You can’t just stick a mountain in every background. Or a tree in the foreground. Deserts and seascapes are landscapes, too. Develop an eye for the beauty in every landscape and nothing will be ugly. There are no bland landscapes. Only your ability to judge them so. Paint killer landscapes and no one will look away. What…you thought all adventures took place in castles?
9. Know atmospheric affects.
A sense of atmosphere is always preferable. I study Ridley Scott films. He came from a background of advertising where he built scenes imbued with as much rich information as possible. His scenes are filled with a sense of movement from the atmosphere…wind, rain, dust, snow, flags, paper, smoke, etc. Also, understanding these effects over distance is great for building atmosphere in landscapes. Use it. The pictures in your head can always be enhanced.
10. Study the Golden Age illustrators.
To get good at adventure painting, study adventure painters. Learn the differences. Filmmakers from a hundred years ago were constantly exposed to paintings in magazines, long before television. Filmmakers took compositions from many of my favorites. Schaeffer, Tepper, Cornwell, Wyeth, Pyle, Content, Dunn, Von Schmidt, on and on. As compositions got better, so did film shots, back and forth, influencing each other.
bammm, another killer post. Thank you Greg!
Great article and beautiful artwork Greg!
Just out of curiosity, did you use Anderson Silva as reference for the character in the bottom right of the first painting?
I`m a bit curious as what kind of books have pictorial information on what kind of clothing people in the past wore, especially historically accurate clothing?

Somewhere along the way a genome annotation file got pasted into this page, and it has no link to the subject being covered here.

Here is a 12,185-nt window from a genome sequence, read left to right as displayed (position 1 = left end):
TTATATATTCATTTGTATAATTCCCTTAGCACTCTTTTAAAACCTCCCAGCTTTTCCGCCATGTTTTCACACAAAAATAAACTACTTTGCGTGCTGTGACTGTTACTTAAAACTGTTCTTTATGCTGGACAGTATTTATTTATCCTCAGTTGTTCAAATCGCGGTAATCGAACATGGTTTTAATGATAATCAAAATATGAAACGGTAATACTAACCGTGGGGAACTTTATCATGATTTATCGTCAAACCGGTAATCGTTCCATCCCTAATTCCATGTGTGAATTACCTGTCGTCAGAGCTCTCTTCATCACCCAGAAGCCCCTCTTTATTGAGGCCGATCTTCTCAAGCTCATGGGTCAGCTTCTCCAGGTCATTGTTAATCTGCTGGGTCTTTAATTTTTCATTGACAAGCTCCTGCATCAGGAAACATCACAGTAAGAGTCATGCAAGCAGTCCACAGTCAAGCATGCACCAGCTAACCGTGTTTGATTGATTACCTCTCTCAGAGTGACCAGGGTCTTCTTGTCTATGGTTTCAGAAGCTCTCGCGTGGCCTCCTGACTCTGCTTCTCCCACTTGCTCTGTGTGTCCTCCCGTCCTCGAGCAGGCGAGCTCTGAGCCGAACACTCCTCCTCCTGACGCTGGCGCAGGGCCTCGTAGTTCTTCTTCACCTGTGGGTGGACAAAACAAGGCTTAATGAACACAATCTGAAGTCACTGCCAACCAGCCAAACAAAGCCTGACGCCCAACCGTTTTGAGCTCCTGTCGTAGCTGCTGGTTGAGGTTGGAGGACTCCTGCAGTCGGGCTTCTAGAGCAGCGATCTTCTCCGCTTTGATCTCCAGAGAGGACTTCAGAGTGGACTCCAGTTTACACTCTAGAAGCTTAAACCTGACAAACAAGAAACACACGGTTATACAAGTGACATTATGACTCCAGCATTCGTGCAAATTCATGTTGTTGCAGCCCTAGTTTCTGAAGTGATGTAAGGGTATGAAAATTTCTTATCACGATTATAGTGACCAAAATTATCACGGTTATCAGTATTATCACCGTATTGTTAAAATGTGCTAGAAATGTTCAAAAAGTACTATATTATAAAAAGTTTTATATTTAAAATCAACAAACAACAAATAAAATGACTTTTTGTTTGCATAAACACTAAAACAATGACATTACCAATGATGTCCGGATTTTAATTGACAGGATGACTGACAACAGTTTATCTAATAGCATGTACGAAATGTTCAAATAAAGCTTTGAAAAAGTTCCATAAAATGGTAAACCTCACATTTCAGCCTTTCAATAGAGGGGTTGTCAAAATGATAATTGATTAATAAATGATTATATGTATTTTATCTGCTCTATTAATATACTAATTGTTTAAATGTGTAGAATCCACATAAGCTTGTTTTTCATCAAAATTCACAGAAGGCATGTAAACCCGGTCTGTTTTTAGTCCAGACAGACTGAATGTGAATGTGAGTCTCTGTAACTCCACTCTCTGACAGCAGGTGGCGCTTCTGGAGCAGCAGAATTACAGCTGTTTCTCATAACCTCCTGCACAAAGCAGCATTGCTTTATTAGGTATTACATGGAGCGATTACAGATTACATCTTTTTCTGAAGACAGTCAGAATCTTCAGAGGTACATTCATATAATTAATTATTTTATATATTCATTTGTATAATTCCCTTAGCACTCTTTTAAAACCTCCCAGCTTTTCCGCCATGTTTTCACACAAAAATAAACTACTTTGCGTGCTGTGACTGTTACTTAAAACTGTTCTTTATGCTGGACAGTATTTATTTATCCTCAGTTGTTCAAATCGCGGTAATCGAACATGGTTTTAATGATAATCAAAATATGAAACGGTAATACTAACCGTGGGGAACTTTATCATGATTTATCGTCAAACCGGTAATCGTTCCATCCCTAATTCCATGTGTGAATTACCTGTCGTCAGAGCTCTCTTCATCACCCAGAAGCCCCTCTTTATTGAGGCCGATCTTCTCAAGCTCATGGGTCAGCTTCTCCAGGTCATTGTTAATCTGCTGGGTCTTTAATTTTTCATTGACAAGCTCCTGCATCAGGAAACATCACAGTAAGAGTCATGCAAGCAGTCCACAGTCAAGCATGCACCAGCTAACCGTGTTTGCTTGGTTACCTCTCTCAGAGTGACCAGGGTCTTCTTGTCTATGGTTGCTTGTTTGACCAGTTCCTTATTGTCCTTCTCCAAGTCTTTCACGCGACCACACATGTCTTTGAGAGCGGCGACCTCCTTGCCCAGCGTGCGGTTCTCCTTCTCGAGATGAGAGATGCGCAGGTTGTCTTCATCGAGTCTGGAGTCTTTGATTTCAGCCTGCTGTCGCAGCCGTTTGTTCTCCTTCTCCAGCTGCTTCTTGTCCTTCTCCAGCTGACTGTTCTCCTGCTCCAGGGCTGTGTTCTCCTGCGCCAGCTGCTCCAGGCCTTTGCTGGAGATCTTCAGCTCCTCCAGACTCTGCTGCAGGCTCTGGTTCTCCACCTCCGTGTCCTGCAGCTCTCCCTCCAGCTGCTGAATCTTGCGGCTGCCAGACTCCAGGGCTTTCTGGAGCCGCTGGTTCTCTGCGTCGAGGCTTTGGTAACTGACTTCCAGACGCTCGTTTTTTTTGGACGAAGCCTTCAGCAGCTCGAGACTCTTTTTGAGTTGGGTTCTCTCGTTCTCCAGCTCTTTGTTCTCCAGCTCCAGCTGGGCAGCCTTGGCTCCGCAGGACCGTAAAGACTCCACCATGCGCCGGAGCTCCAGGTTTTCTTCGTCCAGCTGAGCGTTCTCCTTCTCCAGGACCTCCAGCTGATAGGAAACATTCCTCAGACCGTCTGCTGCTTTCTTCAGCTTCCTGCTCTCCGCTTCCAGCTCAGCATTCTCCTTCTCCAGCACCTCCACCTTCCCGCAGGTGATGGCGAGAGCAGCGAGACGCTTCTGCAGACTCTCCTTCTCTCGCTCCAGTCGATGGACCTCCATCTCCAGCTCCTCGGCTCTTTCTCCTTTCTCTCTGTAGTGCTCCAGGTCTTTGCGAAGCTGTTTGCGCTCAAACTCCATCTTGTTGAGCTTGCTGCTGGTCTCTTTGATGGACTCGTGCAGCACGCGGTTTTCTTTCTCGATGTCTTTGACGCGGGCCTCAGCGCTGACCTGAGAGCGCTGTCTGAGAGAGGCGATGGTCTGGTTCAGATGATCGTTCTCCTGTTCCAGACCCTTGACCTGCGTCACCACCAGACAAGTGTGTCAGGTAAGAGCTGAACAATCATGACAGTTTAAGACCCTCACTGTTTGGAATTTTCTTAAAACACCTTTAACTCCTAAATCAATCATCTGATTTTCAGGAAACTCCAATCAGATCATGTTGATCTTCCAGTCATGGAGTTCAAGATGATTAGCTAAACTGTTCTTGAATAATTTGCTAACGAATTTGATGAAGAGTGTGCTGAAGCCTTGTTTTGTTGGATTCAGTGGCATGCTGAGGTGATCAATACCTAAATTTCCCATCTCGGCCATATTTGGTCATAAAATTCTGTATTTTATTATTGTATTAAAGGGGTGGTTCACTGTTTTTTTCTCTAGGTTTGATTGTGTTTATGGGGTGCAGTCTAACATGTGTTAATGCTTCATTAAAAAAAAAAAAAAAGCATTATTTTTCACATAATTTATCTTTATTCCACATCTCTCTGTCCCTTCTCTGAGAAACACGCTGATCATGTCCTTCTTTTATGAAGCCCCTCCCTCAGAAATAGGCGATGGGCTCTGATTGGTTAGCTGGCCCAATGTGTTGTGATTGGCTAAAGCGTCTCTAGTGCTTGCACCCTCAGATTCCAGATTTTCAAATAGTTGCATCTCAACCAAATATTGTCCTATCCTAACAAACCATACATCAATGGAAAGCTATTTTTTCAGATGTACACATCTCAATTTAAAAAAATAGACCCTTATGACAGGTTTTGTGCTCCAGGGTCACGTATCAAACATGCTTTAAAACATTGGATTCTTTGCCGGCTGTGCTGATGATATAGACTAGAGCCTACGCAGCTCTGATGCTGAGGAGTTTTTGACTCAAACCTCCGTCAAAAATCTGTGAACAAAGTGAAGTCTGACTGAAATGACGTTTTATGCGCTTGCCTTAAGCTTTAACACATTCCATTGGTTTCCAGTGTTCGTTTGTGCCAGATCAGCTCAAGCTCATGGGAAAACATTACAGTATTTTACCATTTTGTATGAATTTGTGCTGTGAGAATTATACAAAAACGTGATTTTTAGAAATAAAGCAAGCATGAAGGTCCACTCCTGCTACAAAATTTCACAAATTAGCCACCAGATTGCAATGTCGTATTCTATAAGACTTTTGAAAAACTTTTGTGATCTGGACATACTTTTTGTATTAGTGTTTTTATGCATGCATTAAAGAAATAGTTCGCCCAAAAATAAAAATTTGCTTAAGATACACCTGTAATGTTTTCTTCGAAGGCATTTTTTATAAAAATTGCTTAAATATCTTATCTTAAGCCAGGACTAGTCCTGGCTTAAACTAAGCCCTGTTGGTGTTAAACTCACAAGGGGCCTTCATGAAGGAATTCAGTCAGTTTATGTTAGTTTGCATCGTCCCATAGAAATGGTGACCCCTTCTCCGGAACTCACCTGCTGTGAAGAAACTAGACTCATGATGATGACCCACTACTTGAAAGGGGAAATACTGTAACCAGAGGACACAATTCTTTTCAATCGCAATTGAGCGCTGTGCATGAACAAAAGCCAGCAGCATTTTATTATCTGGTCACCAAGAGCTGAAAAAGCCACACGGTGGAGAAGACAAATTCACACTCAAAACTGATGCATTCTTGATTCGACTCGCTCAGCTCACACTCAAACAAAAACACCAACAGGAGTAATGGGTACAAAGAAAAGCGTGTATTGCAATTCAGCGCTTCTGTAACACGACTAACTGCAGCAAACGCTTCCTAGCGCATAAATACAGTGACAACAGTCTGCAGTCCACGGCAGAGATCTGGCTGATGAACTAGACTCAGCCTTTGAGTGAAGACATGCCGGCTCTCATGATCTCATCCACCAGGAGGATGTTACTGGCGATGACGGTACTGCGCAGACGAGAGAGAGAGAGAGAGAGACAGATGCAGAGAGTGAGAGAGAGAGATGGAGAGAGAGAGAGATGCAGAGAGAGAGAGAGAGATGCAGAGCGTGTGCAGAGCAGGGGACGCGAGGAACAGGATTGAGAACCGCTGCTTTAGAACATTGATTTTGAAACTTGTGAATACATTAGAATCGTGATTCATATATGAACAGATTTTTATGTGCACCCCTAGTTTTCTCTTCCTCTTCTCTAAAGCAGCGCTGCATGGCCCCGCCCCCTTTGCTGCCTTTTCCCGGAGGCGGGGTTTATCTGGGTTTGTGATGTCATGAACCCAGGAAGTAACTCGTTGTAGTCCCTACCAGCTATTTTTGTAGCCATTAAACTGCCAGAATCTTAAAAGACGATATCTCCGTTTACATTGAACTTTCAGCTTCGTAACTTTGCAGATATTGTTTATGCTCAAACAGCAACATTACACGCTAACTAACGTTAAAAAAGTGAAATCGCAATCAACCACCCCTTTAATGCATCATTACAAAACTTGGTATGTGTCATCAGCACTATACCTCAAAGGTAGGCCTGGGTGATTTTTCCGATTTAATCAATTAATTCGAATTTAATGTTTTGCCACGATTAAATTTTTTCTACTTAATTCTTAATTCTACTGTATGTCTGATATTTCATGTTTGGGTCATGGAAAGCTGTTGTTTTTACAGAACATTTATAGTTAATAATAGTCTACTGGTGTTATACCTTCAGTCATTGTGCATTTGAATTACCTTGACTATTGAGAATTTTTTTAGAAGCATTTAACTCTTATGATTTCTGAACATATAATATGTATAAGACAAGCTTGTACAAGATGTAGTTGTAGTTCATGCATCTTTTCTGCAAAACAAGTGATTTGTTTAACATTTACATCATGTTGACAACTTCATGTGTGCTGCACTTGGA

I try to find these information online, but I usually end up with very generic medieval peasant clothing or end up with some made up fantasy clothing.
Love this Greg! Straight forward and practical practices for development like always. Thanks!!!
– Anthony Di Giovanni
These 10 Things are why I hoard books, book clippings, magazine clippings, and magazines until my bookshelves start to sag and my accordion files burst.
Thank you, Greg!
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Thanks for a really nice post again Greg, I do appreciate the generous and giving attitude you Muddies exhibit!
I was going to ask about perspective until I came to number 5. As someone who'd like to someday be able to pull off complex multiple figure compositions there's no way around it. Like you said, better just get started. And now that I think about it, that piece of advice applies to painting in general. It's not easy and you're never going to be ready so better just start and try and go as far as possible…
Ok, I stopped before #1, only kidding. Great post (again), I'm a huge fan of you top ten lists. Thanks for taking the time and effort to put these together.
Makes me wish I taught so that I could get out of planning a lesson by reading this instead.
This oat was amazing and motivating, thank you so much! 🙂
Post* (oh auto correct…)
id like to know this as well!
great post, Greg, thank you.
This came at just the right time, Greg. Thanks!
What PM said. I've been stuck in single-figure composition land for too long, and wanting deeper practice. Thank you for this, Greg!
Fantastic post- definitely time to kick up figures and perspective up several notches in my work (and has been for a long time). Thanks Greg!
#7 study cinema
..especially The Last Samurai, eh, Greg?? =)